The majority of species are forest-dwelling forms, with relatively few adapted to savannah or veldt conditions. Those which do, however, occur in these zones tend to be very successful in their chosen habitat and often possess a wide distribution. A few species are apparently able to exist in any region of Africa providing the basic essentials of nesting-site and food supply are met with, but on the whole the fauna may be divided into forest and non-forest forms."

Some species have nests that can be protected by a single worker's head, as its shape matches the nest entrance and forms an effective plug.

It has more recently been discovered that some species of Cataulacus are efficient gliders (Cataulacus erinaceus, Cataulacus guineensis, Cataulacus mocquerysi and Cataulacus tardus). Workers exhibit directed movement while in freefall that allows them to glide back to regain a hold on the same tree trunk. (Yanoviak et al. 2005, 2007, 2008)

Castes

Nomenclature

The following information is derived from Barry Bolton's New General Catalogue, a catalogue of the world's ants.

  • setosus. Cataulacus setosus Smith, F. 1860b: 114, pl. 1, fig. 7 (w.) INDONESIA (Batjan I.). Smith, F. 1863: 24 (q.). See also: Bolton, 1974a: 71.

The following notes on F. Smith type specimens have been provided by Barry Bolton (details):

Holotype worker in Oxford University Museum of Natural History. Labelled “Bac. 31.”

Unless otherwise noted the text for the remainder of this section is reported from the publication that includes the original description.

Description

Worker

Bolton (1974) - TL 4.1 – 4.2, HL 1.06 – 1.08, HW 1.16 – 1.20, CI 109 - 111, EL 0.40 – 0.42, OI 34 - 36, IOD 0.90 – 0.96, SL 0.58 – 0.62, SI 50 - 52, PW 0.92 – 1.07, AL 1.08 – 1.18, MTL 0.58 – 0.62 (5 measured).

Occipital crest complete, with dentic1es throughout its length. Sides of head behind eyes denticulate, the occipital corners with a small tooth which is, however, larger than either the dentic1es of the sides or of the occipital crest. Sides of pronotum marginate, the margins strongly denticulate. Sides of mesonotum and propodeum denticulate, the dentic1es extending onto the outer margins of the propodeal spines. Propodeal spines long, broad basally and tapering to an acute apex, each spine at least as long as half the distance separating it from its twin. Sides of first gastral tergite not margined but with a few small to minute dentic1es or prominences on the basal quarter of the sides when the gaster is examined in dorsal view.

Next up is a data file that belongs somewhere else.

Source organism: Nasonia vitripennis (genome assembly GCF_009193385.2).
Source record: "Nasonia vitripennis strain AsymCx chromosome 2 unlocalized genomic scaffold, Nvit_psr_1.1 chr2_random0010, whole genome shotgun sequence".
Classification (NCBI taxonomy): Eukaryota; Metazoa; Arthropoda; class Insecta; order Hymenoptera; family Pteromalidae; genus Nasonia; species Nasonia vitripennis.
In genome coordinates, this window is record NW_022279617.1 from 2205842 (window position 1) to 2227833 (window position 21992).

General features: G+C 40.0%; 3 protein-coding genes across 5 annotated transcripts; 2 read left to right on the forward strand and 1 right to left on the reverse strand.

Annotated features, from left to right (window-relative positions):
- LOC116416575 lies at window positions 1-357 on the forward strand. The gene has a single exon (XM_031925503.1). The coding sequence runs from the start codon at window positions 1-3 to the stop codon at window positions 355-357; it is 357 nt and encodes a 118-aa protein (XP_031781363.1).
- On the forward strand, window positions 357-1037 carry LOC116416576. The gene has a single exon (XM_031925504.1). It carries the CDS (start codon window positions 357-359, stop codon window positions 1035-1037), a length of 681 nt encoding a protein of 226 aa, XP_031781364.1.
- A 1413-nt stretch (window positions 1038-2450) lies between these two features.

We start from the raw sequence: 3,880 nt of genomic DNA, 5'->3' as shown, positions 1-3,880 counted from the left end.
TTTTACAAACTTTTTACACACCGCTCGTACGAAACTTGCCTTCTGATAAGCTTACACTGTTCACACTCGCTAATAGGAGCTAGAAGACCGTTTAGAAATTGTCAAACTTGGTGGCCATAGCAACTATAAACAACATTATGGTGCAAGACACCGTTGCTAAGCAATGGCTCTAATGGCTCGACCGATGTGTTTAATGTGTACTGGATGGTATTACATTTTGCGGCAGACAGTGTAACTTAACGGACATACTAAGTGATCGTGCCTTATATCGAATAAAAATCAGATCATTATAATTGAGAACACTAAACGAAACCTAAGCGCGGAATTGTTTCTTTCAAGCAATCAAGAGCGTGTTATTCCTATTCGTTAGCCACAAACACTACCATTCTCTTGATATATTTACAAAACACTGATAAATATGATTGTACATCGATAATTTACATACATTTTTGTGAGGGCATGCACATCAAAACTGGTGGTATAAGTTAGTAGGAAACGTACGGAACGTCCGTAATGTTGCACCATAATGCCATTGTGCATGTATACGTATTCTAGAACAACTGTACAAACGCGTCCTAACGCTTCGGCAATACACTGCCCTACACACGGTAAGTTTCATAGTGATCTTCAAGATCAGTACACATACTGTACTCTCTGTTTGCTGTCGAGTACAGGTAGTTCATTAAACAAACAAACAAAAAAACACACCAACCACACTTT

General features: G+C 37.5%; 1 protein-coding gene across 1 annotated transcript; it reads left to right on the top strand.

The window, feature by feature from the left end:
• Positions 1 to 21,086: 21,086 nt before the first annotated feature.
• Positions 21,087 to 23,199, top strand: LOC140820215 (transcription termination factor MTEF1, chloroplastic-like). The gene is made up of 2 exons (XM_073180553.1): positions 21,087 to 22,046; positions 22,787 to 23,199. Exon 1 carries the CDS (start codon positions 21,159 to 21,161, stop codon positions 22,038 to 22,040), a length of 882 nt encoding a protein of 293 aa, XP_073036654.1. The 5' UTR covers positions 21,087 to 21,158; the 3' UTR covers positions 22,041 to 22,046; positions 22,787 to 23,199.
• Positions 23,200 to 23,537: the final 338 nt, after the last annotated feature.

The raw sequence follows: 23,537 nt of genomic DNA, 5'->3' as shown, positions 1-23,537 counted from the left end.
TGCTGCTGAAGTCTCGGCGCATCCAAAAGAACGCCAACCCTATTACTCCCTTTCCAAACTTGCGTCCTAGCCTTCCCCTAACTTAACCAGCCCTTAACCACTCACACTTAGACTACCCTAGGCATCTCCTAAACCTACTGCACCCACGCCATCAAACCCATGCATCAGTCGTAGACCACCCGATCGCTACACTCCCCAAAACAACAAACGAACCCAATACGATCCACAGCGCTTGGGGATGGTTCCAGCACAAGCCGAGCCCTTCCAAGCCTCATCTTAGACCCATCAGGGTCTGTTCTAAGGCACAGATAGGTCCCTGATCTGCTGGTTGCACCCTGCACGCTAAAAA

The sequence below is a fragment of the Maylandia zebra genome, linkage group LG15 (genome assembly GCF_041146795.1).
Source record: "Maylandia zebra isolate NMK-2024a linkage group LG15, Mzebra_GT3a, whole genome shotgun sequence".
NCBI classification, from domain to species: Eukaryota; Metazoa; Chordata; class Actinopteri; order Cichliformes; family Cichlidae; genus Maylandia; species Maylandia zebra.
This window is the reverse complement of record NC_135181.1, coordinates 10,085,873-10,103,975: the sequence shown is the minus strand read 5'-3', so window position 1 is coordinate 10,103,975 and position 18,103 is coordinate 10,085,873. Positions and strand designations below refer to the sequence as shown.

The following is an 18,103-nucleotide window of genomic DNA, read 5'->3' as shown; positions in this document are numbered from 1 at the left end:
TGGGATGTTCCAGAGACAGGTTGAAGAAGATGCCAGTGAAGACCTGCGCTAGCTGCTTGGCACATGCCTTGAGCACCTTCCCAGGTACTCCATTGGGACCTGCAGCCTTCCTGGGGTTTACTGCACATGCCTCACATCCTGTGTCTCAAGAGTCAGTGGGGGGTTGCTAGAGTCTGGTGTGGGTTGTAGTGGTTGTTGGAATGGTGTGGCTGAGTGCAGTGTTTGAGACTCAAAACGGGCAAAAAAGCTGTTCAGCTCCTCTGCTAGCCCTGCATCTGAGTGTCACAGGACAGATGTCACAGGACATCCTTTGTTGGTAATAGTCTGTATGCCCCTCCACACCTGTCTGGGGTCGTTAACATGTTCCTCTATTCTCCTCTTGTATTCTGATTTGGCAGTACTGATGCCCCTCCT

Sculpturation of head and alitrunk coarse, conspicuous and somewhat variable. Dorsum of head posteriorly with a distinct rugoreticulum and with reticulate-punctate interspaces. Anteriorly the rugae tend to have a longitudinal direction, usually restricted to the area in front of the level of the anterior ocular margin although occasionally the rugoreticulum may extend almost to the clypeus. Pronotal dorsum strongly but rather loosely reticulate-rugose, the points of intersection of the rugae raised into small prominences; the interspaces reticulatepunctate. Mesonotal and propodeal dorsa sculptured as pronotum or with the sculpturation less intense, or with the rugae tending to assume a roughly longitudinal pattern. First gastral tergite densely and rather coarsely reticulate-punctate with fine longitudinal rugulae present basally and on the sides of the sclerite. The disc bears only the basic puncturation or has a few disorganized, short, broken rugulae.

Short, thick, blunt erect hairs numerous and conspicuous upon all dorsal surfaces of the head, body and appendages.

Queen

Bolton (1974) - TL 5.5 – 5.9, HL 1.22 – 1.26, HW 1.34, CI 106 - 109, EL 0.46 – 0.48, OI 34 - 36, IOD 1.06 – 1.08, SL 0.64 – 0.72, SI 48 - 54, PW 1.22 – 1.26, AL 1.68 – 1.76, MTL 0.72 – 0.74 (2 measured).

As worker but dentic1es on sides of head reduced, as are those on the sides of the alitrunk in dorsal view. Propodeal spines short and broad, acute. Sculpturation of head and pronotum as described above, but with the cephalic rugae having a more distinct longitudinal direction than in the worker. The mesothoracic sc1erites and the propodeum are longitudinally rugose dorsally with the interspaces finely reticulate-punctate.

Type Material

Bolton (1974) - Holotype worker, INDONESIA: Moluccas, Batjan (=Batchian) Island (A. R. Wallace) (UM, Oxford) [examined].

References